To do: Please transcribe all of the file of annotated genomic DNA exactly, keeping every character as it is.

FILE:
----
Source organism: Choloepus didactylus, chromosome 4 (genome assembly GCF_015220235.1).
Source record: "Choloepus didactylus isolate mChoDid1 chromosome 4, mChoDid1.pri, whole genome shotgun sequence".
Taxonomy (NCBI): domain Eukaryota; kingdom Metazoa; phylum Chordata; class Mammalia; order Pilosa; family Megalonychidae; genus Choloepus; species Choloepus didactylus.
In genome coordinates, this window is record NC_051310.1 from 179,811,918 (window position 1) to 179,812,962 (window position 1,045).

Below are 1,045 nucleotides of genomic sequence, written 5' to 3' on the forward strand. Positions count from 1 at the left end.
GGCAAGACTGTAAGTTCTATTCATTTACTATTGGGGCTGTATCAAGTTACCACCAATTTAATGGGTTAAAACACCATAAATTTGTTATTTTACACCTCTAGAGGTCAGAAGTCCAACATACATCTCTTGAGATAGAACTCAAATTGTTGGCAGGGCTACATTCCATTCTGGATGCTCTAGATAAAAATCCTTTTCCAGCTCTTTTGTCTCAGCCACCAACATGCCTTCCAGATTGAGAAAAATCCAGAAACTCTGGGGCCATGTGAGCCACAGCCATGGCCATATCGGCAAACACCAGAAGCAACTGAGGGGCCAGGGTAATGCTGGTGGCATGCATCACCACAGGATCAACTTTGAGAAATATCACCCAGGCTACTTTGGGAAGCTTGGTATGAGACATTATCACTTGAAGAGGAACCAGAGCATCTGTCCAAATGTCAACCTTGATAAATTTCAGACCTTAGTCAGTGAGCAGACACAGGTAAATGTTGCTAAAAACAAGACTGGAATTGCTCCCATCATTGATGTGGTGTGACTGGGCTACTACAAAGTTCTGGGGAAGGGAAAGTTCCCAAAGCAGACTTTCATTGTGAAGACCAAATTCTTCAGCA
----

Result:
Source organism: Choloepus didactylus, chromosome 4 (genome assembly GCF_015220235.1).
Source record: "Choloepus didactylus isolate mChoDid1 chromosome 4, mChoDid1.pri, whole genome shotgun sequence".
Taxonomy (NCBI): domain Eukaryota; kingdom Metazoa; phylum Chordata; class Mammalia; order Pilosa; family Megalonychidae; genus Choloepus; species Choloepus didactylus.
In genome coordinates, this window is record NC_051310.1 from 179,811,918 (window position 1) to 179,812,962 (window position 1,045).

Below are 1,045 nucleotides of genomic sequence, written 5' to 3' on the forward strand. Positions count from 1 at the left end.
GGCAAGACTGTAAGTTCTATTCATTTACTATTGGGGCTGTATCAAGTTACCACCAATTTAATGGGTTAAAACACCATAAATTTGTTATTTTACACCTCTAGAGGTCAGAAGTCCAACATACATCTCTTGAGATAGAACTCAAATTGTTGGCAGGGCTACATTCCATTCTGGATGCTCTAGATAAAAATCCTTTTCCAGCTCTTTTGTCTCAGCCACCAACATGCCTTCCAGATTGAGAAAAATCCAGAAACTCTGGGGCCATGTGAGCCACAGCCATGGCCATATCGGCAAACACCAGAAGCAACTGAGGGGCCAGGGTAATGCTGGTGGCATGCATCACCACAGGATCAACTTTGAGAAATATCACCCAGGCTACTTTGGGAAGCTTGGTATGAGACATTATCACTTGAAGAGGAACCAGAGCATCTGTCCAAATGTCAACCTTGATAAATTTCAGACCTTAGTCAGTGAGCAGACACAGGTAAATGTTGCTAAAAACAAGACTGGAATTGCTCCCATCATTGATGTGGTGTGACTGGGCTACTACAAAGTTCTGGGGAAGGGAAAGTTCCCAAAGCAGACTTTCATTGTGAAGACCAAATTCTTCAGCA